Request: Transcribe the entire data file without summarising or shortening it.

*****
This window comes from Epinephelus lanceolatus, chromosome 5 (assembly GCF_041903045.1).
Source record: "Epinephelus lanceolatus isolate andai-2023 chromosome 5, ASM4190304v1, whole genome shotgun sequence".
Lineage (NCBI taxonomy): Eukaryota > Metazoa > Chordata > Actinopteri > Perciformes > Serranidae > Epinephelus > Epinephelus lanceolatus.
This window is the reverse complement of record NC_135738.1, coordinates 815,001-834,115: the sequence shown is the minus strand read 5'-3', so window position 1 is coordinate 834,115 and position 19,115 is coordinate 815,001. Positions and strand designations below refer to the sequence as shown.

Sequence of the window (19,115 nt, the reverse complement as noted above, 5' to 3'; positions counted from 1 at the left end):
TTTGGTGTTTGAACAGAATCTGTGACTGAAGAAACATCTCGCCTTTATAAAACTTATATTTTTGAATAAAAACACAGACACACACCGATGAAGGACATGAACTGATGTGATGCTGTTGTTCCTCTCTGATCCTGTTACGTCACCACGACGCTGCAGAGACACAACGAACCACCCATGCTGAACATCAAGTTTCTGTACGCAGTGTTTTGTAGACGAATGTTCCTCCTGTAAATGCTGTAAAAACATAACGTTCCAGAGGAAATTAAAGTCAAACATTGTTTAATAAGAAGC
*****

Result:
This window comes from Epinephelus lanceolatus, chromosome 5 (assembly GCF_041903045.1).
Source record: "Epinephelus lanceolatus isolate andai-2023 chromosome 5, ASM4190304v1, whole genome shotgun sequence".
Lineage (NCBI taxonomy): Eukaryota > Metazoa > Chordata > Actinopteri > Perciformes > Serranidae > Epinephelus > Epinephelus lanceolatus.
This window is the reverse complement of record NC_135738.1, coordinates 815,001-834,115: the sequence shown is the minus strand read 5'-3', so window position 1 is coordinate 834,115 and position 19,115 is coordinate 815,001. Positions and strand designations below refer to the sequence as shown.

Sequence of the window (19,115 nt, the reverse complement as noted above, 5' to 3'; positions counted from 1 at the left end):
TTTGGTGTTTGAACAGAATCTGTGACTGAAGAAACATCTCGCCTTTATAAAACTTATATTTTTGAATAAAAACACAGACACACACCGATGAAGGACATGAACTGATGTGATGCTGTTGTTCCTCTCTGATCCTGTTACGTCACCACGACGCTGCAGAGACACAACGAACCACCCATGCTGAACATCAAGTTTCTGTACGCAGTGTTTTGTAGACGAATGTTCCTCCTGTAAATGCTGTAAAAACATAACGTTCCAGAGGAAATTAAAGTCAAACATTGTTTAATAAGAAGC